There’s a reason why some people will contend that the first weekend of April is arguably the best stretch of sports. You have the NBA regular season winding down, the NCAA reaching its Final Four and most importantly, the greatest Sunday in the history of modern man that has zilch to do with commercials but brings everybody back around the TV – WrestleMania. Sunday, the most important pay-per-view in the history of wrestling will celebrate its 30th year of existence inside of the Mercedes-Benz Superdome in New Orleans, Louisiana.

So what are we to do? Oh simple, track down the history of the event to remind you just how good (and bad) this thing has been to wrestling fans. Kick in the fact that we also have a giant library of WWE, ECW and WCW matches and you kind of get overly nostalgic at the fact you in a sense, have your entire wrestling childhood in your hands.

That’s also a bad thing. A library, much like that laundry list of exes you wish you either A) didn’t deal with or B) got heartbroken by and wanted to write a killer R&B album about only that Drake & Usher beat you to it, has its pitfalls. And WestleMania, for all of its spectacle and grandeur has had some pretty terrible moments as well. So before we get into the best, we have to tackle – in the words of Jhené Aiko, “The Worst” WrestleMania’s that ever existed.

01. WrestleMania IX, April 4, 1993

WrestleMania IX can officially call itself the worst WrestleMania ever for plenty of reasons, and the toga party idea at Caesar’s Palace was not one of them. A) It featured Giant Gonzales aka El Gigante in just a painted on body suit complete with rubber butt cheeks fighting The Undertaker. Yes, the Undertaker lost the match but due to disqualification via a chloroform rag – he won. This, of course started the entire cartoonish villain phase of The Undertaker’s career where he would probably be longing to squash Jimmy Snuka and Jake Roberts again.

B) The entire setup was largely contrived as by 1993 some of the WWE’s top stars were either gone or the fuse hadn’t completely been lit on some stars. Shawn Michaels was just getting in his role as “The Heartbreak Kid” and had Sensational Sherri as his manager. He fought in a rather forgettable IC Title match proving that yes, even Shawn Michaels can have a rather terrible WrestleMania. We can’t even begin to forget Lex Luger in his narcissist gimmick that bombed and then was turned into the next Hulk Hogan to fight Yokozuna throughout ’93 but always come up short. Always.

But there will be nothing worse than the last tidbit.

C) Hulk Hogan by all accounts had pissed away his good fortune with the company thanks to the steroids scandal that damn near crippled Vince and company and just generally being Hulk Hogan. The reign of Hogan as the top man in the company was fizzling out and just for one more night, he decided to flex his pythons (read: ego) one last time on the main event. It’s true, the E had another athletic freak of nature in Yokozuna who had destroyed everyone in his path and won the ’93 Rumble in rather dominant fashion. Okay, he was a Samoan playing a Japanese sumo wrestler but that’s neither here nor there. Fact is, Bret Hart was the sacrificial lamb to the slaughter and it should have been Bret trying with all his might to beat Yoko but ultimately subcumming.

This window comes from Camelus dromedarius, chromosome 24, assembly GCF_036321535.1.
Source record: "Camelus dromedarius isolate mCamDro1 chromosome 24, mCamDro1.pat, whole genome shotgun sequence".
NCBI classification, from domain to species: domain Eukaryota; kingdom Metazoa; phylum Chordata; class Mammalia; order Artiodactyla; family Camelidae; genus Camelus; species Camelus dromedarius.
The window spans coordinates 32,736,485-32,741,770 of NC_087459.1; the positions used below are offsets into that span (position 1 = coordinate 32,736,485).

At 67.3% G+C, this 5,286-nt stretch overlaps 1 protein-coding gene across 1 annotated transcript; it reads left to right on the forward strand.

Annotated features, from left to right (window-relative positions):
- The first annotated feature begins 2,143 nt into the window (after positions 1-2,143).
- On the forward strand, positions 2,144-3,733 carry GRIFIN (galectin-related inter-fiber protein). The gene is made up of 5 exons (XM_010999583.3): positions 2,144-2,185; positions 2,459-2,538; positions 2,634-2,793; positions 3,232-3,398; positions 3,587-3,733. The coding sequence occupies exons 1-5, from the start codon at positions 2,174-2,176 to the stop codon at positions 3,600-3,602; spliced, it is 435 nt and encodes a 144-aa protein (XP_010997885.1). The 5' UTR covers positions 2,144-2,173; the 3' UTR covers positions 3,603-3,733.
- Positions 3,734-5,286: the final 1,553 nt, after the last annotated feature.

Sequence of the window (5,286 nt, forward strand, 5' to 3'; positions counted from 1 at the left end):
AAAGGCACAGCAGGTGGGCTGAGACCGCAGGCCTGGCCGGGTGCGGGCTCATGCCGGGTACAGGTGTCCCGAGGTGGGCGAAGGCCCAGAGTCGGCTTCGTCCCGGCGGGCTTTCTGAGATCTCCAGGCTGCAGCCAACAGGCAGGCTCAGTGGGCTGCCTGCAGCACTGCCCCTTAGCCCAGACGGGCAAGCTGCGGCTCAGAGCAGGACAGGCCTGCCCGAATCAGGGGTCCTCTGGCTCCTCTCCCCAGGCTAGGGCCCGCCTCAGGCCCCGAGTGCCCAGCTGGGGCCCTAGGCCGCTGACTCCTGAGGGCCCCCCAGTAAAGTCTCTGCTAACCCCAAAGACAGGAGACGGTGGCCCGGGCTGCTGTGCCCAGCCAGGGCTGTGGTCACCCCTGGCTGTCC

We did we get instead?

Mr. Fuji throwing salt in Bret’s eyes, leading to Yoko getting the win. Hulk Hogan coming down the aisle pissed off at the decision but instead of doing the HONORABLE thing and letting Bret get a fair shot at Yoko, Hogan does the dick thing and challenges Yoko himself. To which Mr. Fuji agrees. AGREES. Next thing you know Fuji tries the salt thing again, hits Yoko, big boot, leg drop, new champion and everyone basically going WTF.

There’s a reason why WrestleMania X was the company’s saving grace because after IX, I’m pretty sure WCW could have done better. But then you have to remember what WCW was lke in 1993 and realize that wrestling was in a really, really bad spot then.

02. WrestleMania XI, April 2, 1995

Otherwise known as Bam Bam Bigelow’s one shining moment not in Asbury Park, New Jersey.

There’s not a ton to completely hate about WrestleMania XI. Wait, I take that back, there’s not a giant amount of things to hate about WrestleMania XI since it blew off a feud between Bob Backlund and Bret Hart (Backlund at one point WAS the WWE Champion) and gave us one of the better celebrity matches ever between Lawrence Taylor and Bam Bam where LT proved that freak athleticism and cocaine is a hell of a drug. You had Salt-N-Pepa appearances and probably the last WrestleMania that will ever be held in Hartford, CT.

But yes, there is plenty of bad here. Such as ’95 being another terrible year for The Undertaker when he had to deal with King Kong Bundy and a Ted Dibiase fronted stable that wanted to be the Dangerous Alliance so bad but couldn’t get the parts right. Bundy headlined WrestleMania 2, so we’re talking TEN YEARS between Manias where people gave a damn about him (and sort of still don’t). Hell, did you remember that King Kong Bundy is a footnote for “The Streak”? Neither did I until I re-watched this PPV a couple of weeks ago. But still, no we had to remember that the entire card save for maybe Michaels & Diesel for the WWE Title got outworked by Lawrence Taylor.

Oh, want one funny Taker tidbit from ’95? He fought Kama Mustafa The Supreme Fighting Machine (The Godfather in a UFC gimmick) over the fact that Kama melted the urn and turned it into a gold chain at Summerslam.

Again, I shit you not.